One aspect of the contemplative life is the maturity to learn from other traditions. Since contemplative practices have been reintroduced to the West largely in the last sixty years or so, we’re novices in sense, needing to rediscover the language and teachings to navigate this inner terrain.

The Christian tradition, especially after the Enlightenment, has been largely focused on either concepts or the physical world. In other words, we’ve been identified with the body-mind, and largely lost the vocabulary of inner space, or understood how our consciousness works and can keep us trapped in unskillful or spiritually immature patterns.

One of the most popular teachers of Eastern meditation in the West is Zen master Thich Nhat Hanh, nominated by Dr. Martin Luther King for a Nobel Peace Prize in the late 1960s. He has popularized the method of walking meditation and is the subject of the documentary Walk With Me, released in 2018.

Rooted in the Abhidharma teaching in the Pali Canon, Thich Nhat Hanh teaches of 51 types of what he calls mental formations. It’s the content of our thoughts we normally aren't aware of, especially if we have no regular contemplative practice.

After engaging in contemplative practices for years, this description resonates deeply with the experience of what comes into consciousness the more we practice: our mental processes or habits, our mental formations.

As we gain more experience in our contemplative practice we become more and more aware of the types of thoughts, thought patterns, and emotions that tend to come up for us repeatedly. We start to identify less and less with these thoughts and become less defined by them. This opens up an inner space of choice and freedom.

One of the most fundamental things that contemplative prayer does is makes you realized that you are not your thoughts and feelings.
— Daniel P. Coleman

As Richard Rohr puts it, the primary addiction for all humans is the addiction to our way of thinking. This is why many contemplatives are former addicts and the broken. Many have suffered with addictive patterns and found their way toward healing and wholeness in part through non-judgmental self-observation, of laying bare the habitual thought patterns that led to acting out behavior. For many, especially beginning down this path, it can be helpful to have these reference points.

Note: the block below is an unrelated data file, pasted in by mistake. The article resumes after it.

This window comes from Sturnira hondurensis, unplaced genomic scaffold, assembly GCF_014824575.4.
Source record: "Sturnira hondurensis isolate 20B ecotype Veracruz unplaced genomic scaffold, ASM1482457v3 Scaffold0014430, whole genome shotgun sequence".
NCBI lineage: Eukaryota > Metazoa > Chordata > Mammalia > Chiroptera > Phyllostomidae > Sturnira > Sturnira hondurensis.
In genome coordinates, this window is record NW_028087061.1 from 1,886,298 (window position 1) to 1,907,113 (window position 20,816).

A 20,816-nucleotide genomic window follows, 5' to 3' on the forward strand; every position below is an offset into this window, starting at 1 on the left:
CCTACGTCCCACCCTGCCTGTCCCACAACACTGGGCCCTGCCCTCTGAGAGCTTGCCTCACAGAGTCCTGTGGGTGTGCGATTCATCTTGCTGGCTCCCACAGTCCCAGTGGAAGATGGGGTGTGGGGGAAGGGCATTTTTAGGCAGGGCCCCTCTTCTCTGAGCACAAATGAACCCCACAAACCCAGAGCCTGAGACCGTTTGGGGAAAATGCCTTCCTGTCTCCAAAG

Experienced contemplatives, too, can find this list a helpful framework for considering the different ways in which we get ensnared by our thoughts and emotions, or the body-mind.

In the Eastern tradition, all of these exist as seeds within the psyche. The qualities we want to cultivate are the seeds we need to water. Our attentiveness and meditative or contemplative practice helps us tune in to how we can do that.

All of these appear in the mind in some form and impact our False Self. Moving into the free space of contemplative awareness, at first we simply observe these mental formations occur and allow ourselves to become aware of them.

As we progress, we become less and less impacted by them. It’s as if we slip off the nose ring by which these experiences have been dragging us around. To clarify, these experiences can be positive, negative, or neutral, but increased awareness allows us to slip out of their control. Being addicted to the positive experiences unaware can also become destructive, as we addicts know.

Christian contemplatives often teach that boundless love is our natural state. Becoming more aware of the internal mechanisms and processes that keep us from that original blessing and allowing them to dissolve or become dismantled is part of the contemplative path.

Thich Nhat Hanh, or Thay as his students call him, remarks that it was helpful for him to memorize all 51, so that when they occurred he could welcome the experience and attend to it lovingly, “Hello anger! Don’t worry, I’ll take good care of you.” That posture of gentle attentiveness is what we cultivate in the contemplative life.

So much of these we accept as normal, but our lack of awareness about them is an underlying cause of much of our struggle, relationship issues, anger, resentment, despair, and addiction. Christ invites us to become more aware and to “clean out our cup” (Matthew 23:26)

Christian contemplatives speak of the positive mental formations naturally emerging as a result of deep awareness. "When the eye is unobstructed, the result is sight. When the heart is unobstructed, the result is love."

the 51 mental formations

5 Universals


5 Particulars


11 Wholesome

inner shame (or “inner clarity of right and wrong”)
shame before others (or “honoring the other”)
absence of craving
absence of hatred
absence of ignorance
diligence, energy
tranquility, ease
vigilance, energy

6 Primary Unwholesome

craving, covetousness
doubt, suspicion

20 Secondary Unwholesome
10 Minor Secondary Unwholesome

resentment, enmity
selfishness, parsimony
deceitful, fraud
violent intent

2 Middle Secondary Unwholesome

lack of inner shame
lack of shame before others

8 Greater Secondary Unwholesome

lack of faith, unbelief
lack of discernment

4 Indeterminate

regret, repentance
initial thought
sustained thought

10 Wholesome

(added by Thich Nhat Hanh)
absence of anxiety
stability, solidity

3 Unwholesome

(added by Thich Nhat Hanh)

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